by thefourpartland

“Behave, children.” Ira shot an amused glare at them both. “You’re right, though. It’s been more drudgery and less excitement than I’d expected. Not that I particularly want to be fending off hordes of ravening monsters each night, but we’re journeying through a land that was once owned by the greatest of arcanists and is now returned to the wild. Shouldn’t there be something of that around here? Some ill-advised summoning spell or magical predators that have made their new home here?”

Pondering the question, Canere responded. “I think… most of those died when the skycities fell. Either from the fall itself, because they were on the skycity, or from the impact, because having a mountaintop crash into a valley from the sky above is going to eradicate most of the life on the ground. Plus, we were always the enchanting types. The Biyani are probably ones who had to deal with hordes of monsters rushing about. But they never really understood magic.”

Yaden stifled a laugh. There were a few civilizations under the old Arhosan Empire that had risen to their positions using magic, and of those, Biyan had almost certainly been the greatest rivals to the Hanians. Not in proximity, for neither was located particularly close to one another, but in proclivities and talents, most certainly. Tinges of that rivalry had come through in Canere’s statement, dismissing their long term foes in terms that any Hanian could understand.

“Aside from that prejudice you snuck in at the end there, I’d say you’re most likely correct. Hanians did always love their enchanted trinkets. Their continued existence has done wonders to ease the ongoing lives of our people.”

At the looks he got from both Ira and Canere, Yaden blushed slightly. “I did pay attention in school. And I’ve got eyes that work, as well.”

“Yes, they always slide attentively over the nearest girl.”

“Just without the courage to go talk to her.” Canere finished Ira’s thought.

Stung by their remarks, Yaden disappeared from his spot by the fire, slipping away to stand outside, looking into the star filled sky, partially hidden behind the arching mountains that lived to the north. He was never quite sure where his reputation had come from. Certainly, he’d earned parts of it, but it had ballooned into something beyond anything he’d done. Perhaps that was because in the dreary day to day life of Yn Dref, people needed something to gossip about, stories that would make them laugh and smile. And he’d become the object of those stories. Certainly, he’d had tales repeated back to him about his exploits that were patently untrue. Like the one about him stepping off the edge of Yn Dref and floating to the ground.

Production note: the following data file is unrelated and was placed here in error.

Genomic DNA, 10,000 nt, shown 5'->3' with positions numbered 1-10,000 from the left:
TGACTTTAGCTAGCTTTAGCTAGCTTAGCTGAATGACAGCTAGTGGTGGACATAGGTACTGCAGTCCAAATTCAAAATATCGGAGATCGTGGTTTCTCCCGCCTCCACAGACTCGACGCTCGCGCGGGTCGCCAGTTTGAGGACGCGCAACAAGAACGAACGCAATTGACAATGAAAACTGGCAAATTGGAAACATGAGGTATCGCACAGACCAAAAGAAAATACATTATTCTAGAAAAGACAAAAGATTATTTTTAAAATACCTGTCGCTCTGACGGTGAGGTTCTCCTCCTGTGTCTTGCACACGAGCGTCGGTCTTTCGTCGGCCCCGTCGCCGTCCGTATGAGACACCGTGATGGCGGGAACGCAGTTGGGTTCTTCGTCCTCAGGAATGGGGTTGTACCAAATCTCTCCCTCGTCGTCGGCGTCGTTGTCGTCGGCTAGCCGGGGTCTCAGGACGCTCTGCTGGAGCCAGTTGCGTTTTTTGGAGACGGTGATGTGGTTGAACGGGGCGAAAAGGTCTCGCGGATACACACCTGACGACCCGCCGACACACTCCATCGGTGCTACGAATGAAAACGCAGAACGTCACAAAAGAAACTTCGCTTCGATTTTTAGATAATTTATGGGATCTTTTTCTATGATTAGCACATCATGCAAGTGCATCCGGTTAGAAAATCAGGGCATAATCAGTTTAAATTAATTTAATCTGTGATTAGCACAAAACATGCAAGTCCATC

Not actually a particularly difficult task, that, provided one knew the right spell and could cast it a time or two. It was just that Yaden didn’t particularly possess much in the way of magical talent at all, aside from a few minor tricks he could pull. Which, while not a rarity amongst the Hanians, was at least unusual enough to be noted when both of his parents had been magically inclined.

As a result, he’d always had to be exceptional in others areas of life. Which was why his swordplay was good enough that only the best of the guards could defeat him, and even then they were only just managing it. If he was allowed to use the little flashes of light and other illusions that he could manage during one of those training bouts, he had little doubt he could overcome them.

From there, his maudlin thoughts turned inwards, twisting and twining about themselves until they resulted in nothing so much as a tangled web, one in which he was stuck.

Now sitting on a large stone, eyes focused on nothing out there in the world around him, Yaden didn’t hear the approach of Canere, who settled himself to the ground next to his friend.


No response.

“Yaden?” This time the question was followed with a little nudge, one that disturbed the flamboyant youth enough that he snapped out of the cycle of thoughts which he’d been stuck in.

“Canere? What is it?”

“Time for your watch to end, and for you to get some sleep. You’ve been thinking too hard tonight. Try not to do that, it’s not good for you.”

At that, a little of Yaden’s normal spirit came back. “This coming from the man who spends his entire life buried into books and doing nothing but thinking.”

“Do as I say, not as I do.” Canere accompanied the statement with a touch of a smirk, knowing how it sounded.

All the same, Yaden chuckled, touching his friend on the shoulder before heading inside to find his blankets next to the fire.


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